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Genetic Modification in Nature

Prof. C Kameswara Rao
Foundation for Biotechnology Awareness and Education, Bangalore, India
www.fbae.org; krao@vsnl.com, http://fbae.blogs.com/


The terms ‘Genetic Modification (GM)’, ‘Genetically Modified Organisms (GMO)’ and ‘Living Modified Organisms (LMO)’, are used indiscriminately in the context of modern biotechnology.   In reality, these terms not only accurately apply to all wild organisms and cultivated plants and domesticated animals of classical agriculture and animal husbandry, but also constitute an imprecise terminology for the products of modern biotechnology, involving Genetic Engineering (GE). 


The term Biotechnology, coined by Karl Ereky in 1919, is the short form of biological technology, referring to the large or industrial scale use of organisms, their components (proteins, DNA) or secondary metabolites (natural products).  

Classical biotechnology:

Biotechnology is over 6,000 years old, as exemplified by the age-old products of day-to-day use such as wine, vinegar, bread, cheese, fermented foods and the organisms that produce them.   The conventional industrial production of enzymes, antibiotics, vaccines and antibodies is also biotechnology.  

Modern biotechnology:

Modern biotechnology uses refined concepts and sophisticated techniques for genetic modification, aimed at providing improved products such as transgenic organisms or DNA vaccines, or services such as managing environmental pollution through bioremediation.  

Genetic modification in nature:

All the existing wild species of plants and animals are the result of genetic modification by nature.   In nature, traits with an adaptive value, i.e., traits advantageous for the survival of the species, have continuously been preserved by Natural Selection.   Natural Selection results in genetic modification, and in turn in new varieties and species.  Natural Selection cannot cause new genetic variation, but only operates at a given time, upon the existing variation in the genes for different traits in a population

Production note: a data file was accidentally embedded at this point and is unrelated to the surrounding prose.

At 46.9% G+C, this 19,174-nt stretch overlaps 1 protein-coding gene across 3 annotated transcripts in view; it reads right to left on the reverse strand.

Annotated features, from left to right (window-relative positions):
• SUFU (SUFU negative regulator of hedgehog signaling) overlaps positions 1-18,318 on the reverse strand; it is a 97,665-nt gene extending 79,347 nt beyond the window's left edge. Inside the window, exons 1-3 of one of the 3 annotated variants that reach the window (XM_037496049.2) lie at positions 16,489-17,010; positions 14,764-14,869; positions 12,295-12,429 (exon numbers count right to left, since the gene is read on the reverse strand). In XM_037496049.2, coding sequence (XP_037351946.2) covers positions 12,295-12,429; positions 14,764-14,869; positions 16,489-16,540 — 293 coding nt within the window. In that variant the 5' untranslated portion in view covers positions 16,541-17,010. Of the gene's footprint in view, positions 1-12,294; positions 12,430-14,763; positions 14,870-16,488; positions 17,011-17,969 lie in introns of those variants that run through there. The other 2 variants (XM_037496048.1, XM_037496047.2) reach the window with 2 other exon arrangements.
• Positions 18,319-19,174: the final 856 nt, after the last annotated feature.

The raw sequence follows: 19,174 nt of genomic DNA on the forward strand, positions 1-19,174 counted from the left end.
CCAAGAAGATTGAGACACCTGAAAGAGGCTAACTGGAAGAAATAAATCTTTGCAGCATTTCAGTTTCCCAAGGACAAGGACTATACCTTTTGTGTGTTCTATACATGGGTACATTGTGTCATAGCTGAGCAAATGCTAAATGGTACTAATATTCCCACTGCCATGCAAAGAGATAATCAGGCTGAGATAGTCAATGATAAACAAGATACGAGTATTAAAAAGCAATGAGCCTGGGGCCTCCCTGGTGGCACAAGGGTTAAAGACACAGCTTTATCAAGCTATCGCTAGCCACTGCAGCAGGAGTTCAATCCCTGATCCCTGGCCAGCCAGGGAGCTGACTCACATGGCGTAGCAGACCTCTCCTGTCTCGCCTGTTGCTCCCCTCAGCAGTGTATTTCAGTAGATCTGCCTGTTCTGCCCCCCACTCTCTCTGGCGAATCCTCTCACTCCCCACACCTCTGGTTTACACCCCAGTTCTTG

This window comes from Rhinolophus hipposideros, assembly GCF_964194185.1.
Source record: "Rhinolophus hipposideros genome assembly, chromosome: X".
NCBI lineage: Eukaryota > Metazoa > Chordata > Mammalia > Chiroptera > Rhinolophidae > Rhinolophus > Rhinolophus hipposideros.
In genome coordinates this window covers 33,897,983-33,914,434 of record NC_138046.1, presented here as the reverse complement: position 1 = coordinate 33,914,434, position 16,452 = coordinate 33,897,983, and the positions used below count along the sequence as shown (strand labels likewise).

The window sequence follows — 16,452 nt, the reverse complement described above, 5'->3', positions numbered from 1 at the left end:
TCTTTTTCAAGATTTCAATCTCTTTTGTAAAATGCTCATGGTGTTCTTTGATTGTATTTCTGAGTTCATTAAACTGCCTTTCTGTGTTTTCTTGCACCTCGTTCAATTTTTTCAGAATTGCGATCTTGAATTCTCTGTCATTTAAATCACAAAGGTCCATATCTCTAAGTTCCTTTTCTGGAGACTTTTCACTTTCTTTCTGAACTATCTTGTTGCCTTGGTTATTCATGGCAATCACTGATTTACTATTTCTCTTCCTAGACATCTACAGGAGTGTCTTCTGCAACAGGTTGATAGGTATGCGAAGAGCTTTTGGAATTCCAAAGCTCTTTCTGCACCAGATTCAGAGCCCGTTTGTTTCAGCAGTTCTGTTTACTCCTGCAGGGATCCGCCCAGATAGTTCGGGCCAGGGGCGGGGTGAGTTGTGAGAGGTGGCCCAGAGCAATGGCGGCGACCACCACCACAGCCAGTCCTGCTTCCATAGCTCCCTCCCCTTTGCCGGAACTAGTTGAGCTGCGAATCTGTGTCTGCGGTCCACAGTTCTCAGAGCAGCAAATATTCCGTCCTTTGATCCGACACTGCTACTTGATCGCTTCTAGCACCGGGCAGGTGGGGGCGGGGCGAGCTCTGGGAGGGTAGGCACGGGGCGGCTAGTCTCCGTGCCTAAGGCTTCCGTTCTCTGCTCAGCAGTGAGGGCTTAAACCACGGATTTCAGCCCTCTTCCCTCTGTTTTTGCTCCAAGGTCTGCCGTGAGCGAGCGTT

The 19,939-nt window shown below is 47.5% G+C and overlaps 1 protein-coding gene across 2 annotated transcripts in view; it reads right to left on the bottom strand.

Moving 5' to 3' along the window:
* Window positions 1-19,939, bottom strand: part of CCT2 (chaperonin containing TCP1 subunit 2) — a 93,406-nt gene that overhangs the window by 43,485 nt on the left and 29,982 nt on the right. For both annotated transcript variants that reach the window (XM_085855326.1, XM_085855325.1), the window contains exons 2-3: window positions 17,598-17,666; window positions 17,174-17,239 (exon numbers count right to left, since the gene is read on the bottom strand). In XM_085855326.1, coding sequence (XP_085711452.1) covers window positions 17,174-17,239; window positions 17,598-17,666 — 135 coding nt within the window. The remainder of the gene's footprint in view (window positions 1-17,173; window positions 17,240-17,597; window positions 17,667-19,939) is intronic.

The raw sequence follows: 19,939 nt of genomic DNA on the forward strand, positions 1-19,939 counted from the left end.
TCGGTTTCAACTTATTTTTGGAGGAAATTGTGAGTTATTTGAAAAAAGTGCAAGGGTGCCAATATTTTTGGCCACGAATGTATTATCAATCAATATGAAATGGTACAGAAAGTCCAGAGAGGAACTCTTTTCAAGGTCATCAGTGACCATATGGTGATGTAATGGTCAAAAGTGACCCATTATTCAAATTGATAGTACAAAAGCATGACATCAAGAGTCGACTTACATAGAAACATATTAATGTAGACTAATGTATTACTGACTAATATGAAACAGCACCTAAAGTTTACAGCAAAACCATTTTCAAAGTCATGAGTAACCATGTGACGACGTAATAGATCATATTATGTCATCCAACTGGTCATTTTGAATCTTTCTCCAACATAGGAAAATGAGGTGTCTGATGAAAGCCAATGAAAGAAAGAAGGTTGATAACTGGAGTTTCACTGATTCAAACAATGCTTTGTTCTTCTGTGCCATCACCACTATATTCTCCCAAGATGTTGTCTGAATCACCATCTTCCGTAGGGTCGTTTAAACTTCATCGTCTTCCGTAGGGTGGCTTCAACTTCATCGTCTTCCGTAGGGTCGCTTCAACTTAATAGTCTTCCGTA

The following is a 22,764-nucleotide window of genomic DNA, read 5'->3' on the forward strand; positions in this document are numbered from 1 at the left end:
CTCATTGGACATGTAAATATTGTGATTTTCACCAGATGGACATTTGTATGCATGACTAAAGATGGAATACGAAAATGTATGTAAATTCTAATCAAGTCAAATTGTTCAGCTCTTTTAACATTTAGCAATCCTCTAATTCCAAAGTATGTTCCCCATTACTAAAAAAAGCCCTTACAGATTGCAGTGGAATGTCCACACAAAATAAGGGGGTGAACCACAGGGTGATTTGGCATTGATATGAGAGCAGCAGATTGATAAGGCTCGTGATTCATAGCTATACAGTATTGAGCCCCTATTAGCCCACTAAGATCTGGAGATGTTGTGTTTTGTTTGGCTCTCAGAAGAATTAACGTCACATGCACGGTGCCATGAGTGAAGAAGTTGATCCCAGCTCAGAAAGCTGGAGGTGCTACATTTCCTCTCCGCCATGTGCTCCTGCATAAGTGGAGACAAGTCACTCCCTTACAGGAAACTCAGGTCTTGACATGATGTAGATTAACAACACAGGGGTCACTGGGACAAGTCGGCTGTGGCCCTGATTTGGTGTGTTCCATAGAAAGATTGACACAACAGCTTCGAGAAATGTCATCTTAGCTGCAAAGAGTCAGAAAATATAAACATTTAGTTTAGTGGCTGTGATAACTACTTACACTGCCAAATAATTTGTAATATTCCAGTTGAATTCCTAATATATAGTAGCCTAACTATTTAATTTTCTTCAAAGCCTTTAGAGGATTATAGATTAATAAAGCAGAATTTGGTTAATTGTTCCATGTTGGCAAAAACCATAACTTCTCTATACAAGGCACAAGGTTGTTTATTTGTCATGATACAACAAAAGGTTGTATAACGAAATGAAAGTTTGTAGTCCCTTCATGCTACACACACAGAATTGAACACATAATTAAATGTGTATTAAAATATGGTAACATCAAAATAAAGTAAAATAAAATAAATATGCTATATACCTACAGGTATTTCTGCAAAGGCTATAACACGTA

Natural sources of genetic variation:

a) Gene mutations:
  Whenever a cell undergoes division, mitosis in the body cells or meiosis in the sexual cells, new copies of the entire DNA in the cell are made.   This is DNA replication, which uses both the strands of the DNA in the cell as templates.   This process is very faithful, but occasionally some copying errors creep in, resulting in a different sequence of nucleotides, which means changed (mutated) genes.   Since there are several copies of the same gene, many mutations do not initially matter and they do not also matter when not affecting important metabolic processes.   Mutations with an adaptive value to the population/species are fixed in the population by Natural Selection.    If a mutation is deleterious, the individuals containing it as well as the mutated gene are eliminated.   Mutations that have neither beneficial nor deleterious effects at the time remain dormant in the population (neutral mutations), till the environmental forces tilt the balance making them either beneficial or deleterious.